Any Multiracial person knows the feeling of being insecure at times about having hair that doesn’t seem to fit the mainstream standard of beauty, or at least feeling left out of representation and beauty tips in magazines and such. While the fashion magazine industry is making strides in being more progressive and inclusive in terms of diversity amongst their models and content, one magazine took a giant step back recently when the cover of Grazia UK featured Lupita Nyong’o without the ponytail she had in the untouched version of the photo, instead showing her with a short, nearly shaved style similar to what she had a few years ago.
Nyong’o immediately disapproved of the action on her social media, stating that she loves her kinky, coily hair and that she wants to show others who differ from the “light skin and straight, silky hair” beauty narrative that they’re beautiful too. She then ended her call out with the hashtag “#dtmh,” which stands for “Don’t touch my hair,” which stems from the Solange Knowles song of the same name.
Grazia UK dodged responsibility by apologizing for not keeping up with what was changed in the photo, but stating that they didn’t alter the photo or ask for the photo to be altered. The photographer, An Le, later posted what seems to be a very sincere apology, taking full responsibility and recognizing that as an immigrant himself, he should be an advocate for diversity.
Don’t get me wrong, I’m very glad that the apology isn’t canned and really seems to acknowledge the mistake made… but why are these mistakes still being made? Should it really be something that has to be called out that you shouldn’t Photoshop out someone’s whole ponytail?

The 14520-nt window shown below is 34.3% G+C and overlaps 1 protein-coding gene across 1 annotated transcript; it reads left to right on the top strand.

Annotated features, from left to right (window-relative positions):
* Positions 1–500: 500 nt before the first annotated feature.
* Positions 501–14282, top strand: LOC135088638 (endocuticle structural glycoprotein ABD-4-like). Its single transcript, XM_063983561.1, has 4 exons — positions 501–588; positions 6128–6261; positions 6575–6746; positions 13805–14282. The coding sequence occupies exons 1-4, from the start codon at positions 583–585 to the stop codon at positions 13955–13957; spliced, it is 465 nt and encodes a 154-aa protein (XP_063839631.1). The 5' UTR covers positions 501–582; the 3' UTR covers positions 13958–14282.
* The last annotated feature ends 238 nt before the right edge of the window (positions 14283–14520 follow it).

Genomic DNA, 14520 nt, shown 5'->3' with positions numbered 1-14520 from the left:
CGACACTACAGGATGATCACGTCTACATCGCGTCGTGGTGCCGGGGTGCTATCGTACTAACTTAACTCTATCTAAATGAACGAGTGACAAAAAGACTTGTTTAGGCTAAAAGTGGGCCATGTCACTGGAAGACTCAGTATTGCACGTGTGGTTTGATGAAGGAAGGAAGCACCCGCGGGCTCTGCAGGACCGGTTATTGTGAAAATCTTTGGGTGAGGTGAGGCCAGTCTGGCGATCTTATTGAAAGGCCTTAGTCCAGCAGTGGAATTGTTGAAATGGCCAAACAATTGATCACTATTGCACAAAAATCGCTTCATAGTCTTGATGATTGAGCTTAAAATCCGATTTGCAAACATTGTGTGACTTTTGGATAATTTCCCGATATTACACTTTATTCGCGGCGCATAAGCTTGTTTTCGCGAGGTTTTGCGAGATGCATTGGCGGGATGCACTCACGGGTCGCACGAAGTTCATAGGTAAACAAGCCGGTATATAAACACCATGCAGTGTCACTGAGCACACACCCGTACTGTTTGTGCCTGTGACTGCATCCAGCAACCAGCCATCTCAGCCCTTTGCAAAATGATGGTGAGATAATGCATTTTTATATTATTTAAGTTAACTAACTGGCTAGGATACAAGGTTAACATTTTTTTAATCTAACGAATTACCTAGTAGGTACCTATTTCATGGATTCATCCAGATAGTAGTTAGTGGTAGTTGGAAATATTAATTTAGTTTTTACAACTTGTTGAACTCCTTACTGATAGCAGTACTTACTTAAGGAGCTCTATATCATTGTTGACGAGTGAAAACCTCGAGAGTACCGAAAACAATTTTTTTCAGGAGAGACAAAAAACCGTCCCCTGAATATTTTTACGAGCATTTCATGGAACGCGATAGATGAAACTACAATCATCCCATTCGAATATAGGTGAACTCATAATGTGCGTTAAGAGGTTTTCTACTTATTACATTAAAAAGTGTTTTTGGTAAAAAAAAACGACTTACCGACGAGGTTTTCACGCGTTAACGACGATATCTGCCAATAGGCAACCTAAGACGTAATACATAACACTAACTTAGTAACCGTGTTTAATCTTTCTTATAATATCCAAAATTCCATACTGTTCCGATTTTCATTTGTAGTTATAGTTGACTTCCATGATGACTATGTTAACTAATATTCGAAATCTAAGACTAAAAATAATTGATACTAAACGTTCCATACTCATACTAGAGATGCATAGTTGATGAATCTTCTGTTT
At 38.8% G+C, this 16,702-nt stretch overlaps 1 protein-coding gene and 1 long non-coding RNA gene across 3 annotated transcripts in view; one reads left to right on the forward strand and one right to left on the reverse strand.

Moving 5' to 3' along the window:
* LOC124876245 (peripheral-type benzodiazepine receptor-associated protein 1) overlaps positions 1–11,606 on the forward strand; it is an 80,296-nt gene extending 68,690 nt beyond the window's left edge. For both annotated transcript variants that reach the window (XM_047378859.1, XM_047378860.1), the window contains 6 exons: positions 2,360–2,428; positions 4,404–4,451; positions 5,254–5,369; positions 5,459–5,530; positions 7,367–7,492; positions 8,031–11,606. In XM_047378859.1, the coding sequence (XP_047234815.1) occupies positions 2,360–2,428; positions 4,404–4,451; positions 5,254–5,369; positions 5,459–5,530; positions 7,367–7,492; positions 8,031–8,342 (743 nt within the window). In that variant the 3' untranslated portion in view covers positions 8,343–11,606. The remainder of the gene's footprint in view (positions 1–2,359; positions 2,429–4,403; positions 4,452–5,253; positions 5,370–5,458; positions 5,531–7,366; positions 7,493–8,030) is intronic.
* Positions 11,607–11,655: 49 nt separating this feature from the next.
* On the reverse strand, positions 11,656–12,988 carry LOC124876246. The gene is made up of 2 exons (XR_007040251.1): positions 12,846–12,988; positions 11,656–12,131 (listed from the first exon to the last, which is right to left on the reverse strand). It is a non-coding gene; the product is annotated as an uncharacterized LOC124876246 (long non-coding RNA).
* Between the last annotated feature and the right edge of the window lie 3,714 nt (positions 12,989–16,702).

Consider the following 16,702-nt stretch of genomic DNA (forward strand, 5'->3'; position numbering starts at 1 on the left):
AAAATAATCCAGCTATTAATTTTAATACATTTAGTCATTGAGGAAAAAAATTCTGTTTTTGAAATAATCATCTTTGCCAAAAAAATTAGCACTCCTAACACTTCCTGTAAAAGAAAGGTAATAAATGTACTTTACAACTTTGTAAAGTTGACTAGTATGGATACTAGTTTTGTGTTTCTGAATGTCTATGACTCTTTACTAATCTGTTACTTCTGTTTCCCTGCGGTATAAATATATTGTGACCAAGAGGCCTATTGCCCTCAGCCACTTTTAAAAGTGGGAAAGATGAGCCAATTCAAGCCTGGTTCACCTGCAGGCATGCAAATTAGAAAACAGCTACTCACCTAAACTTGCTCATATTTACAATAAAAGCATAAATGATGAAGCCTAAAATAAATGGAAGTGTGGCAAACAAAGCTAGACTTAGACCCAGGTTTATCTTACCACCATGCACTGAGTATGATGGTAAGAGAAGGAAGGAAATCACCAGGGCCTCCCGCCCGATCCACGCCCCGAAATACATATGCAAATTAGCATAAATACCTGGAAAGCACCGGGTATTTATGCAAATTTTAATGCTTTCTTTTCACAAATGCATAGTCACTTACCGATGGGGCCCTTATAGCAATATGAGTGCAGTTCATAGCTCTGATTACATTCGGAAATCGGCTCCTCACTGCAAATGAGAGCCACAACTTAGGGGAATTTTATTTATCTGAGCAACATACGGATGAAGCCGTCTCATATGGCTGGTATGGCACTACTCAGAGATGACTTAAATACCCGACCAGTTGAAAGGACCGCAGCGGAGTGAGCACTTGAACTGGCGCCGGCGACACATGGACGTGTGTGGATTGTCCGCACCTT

Truthfully, I’m a little tired of people only realizing their fault after others call them out for it. It’s better than nothing for sure, but I’m not sure how in 2017 we’re still so okay with blatantly altering people’s appearances to fit our standards. It’s wonderful to see strong women like Lupita strong enough to fight back against these instances, but usually by the time the mistake is called out, the damage is already done to readers who see that even these jaw-droppingly beautiful women in these magazines are apparently not good enough.
I don’t mind photoshopping photos in magazines for the occasional small aesthetic change, such as a stray hair or a blemish. But large things like hair type, skin color, and body size? Aren’t we over that already?
I don’t think the fault is just placed on An Le or Grazia UK. The underlying issue is the fact that the subconscious of many fashion editors, photographers, and so on still subscribe to a narrow ideal of beauty that, among other things, does not see kinky, coily hair types as beautiful. Sure, a more diverse range of models and prominent figures are gracing magazines lately, and that’s great. But they’re fine as they are, kinky hair and all. No retouch needed.